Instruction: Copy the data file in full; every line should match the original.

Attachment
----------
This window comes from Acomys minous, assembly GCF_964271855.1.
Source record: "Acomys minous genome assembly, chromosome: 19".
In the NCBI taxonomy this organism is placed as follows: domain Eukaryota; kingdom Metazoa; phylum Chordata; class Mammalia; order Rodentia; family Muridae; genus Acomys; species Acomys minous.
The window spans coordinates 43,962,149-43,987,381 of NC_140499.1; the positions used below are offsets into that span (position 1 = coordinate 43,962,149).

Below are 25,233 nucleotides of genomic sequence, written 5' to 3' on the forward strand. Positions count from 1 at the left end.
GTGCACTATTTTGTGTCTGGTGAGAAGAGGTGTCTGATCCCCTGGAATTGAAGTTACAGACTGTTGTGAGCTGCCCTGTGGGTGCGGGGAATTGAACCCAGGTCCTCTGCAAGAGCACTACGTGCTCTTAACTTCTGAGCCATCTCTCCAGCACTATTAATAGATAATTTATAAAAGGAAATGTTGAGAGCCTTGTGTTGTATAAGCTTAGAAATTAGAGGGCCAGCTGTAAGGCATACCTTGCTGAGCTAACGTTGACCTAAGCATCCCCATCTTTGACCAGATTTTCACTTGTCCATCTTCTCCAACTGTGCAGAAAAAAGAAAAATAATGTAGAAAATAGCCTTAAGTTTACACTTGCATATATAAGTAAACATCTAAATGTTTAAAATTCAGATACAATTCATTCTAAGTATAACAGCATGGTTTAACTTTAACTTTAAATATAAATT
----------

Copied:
This window comes from Acomys minous, assembly GCF_964271855.1.
Source record: "Acomys minous genome assembly, chromosome: 19".
In the NCBI taxonomy this organism is placed as follows: domain Eukaryota; kingdom Metazoa; phylum Chordata; class Mammalia; order Rodentia; family Muridae; genus Acomys; species Acomys minous.
The window spans coordinates 43,962,149-43,987,381 of NC_140499.1; the positions used below are offsets into that span (position 1 = coordinate 43,962,149).

Below are 25,233 nucleotides of genomic sequence, written 5' to 3' on the forward strand. Positions count from 1 at the left end.
GTGCACTATTTTGTGTCTGGTGAGAAGAGGTGTCTGATCCCCTGGAATTGAAGTTACAGACTGTTGTGAGCTGCCCTGTGGGTGCGGGGAATTGAACCCAGGTCCTCTGCAAGAGCACTACGTGCTCTTAACTTCTGAGCCATCTCTCCAGCACTATTAATAGATAATTTATAAAAGGAAATGTTGAGAGCCTTGTGTTGTATAAGCTTAGAAATTAGAGGGCCAGCTGTAAGGCATACCTTGCTGAGCTAACGTTGACCTAAGCATCCCCATCTTTGACCAGATTTTCACTTGTCCATCTTCTCCAACTGTGCAGAAAAAAGAAAAATAATGTAGAAAATAGCCTTAAGTTTACACTTGCATATATAAGTAAACATCTAAATGTTTAAAATTCAGATACAATTCATTCTAAGTATAACAGCATGGTTTAACTTTAACTTTAAATATAAATT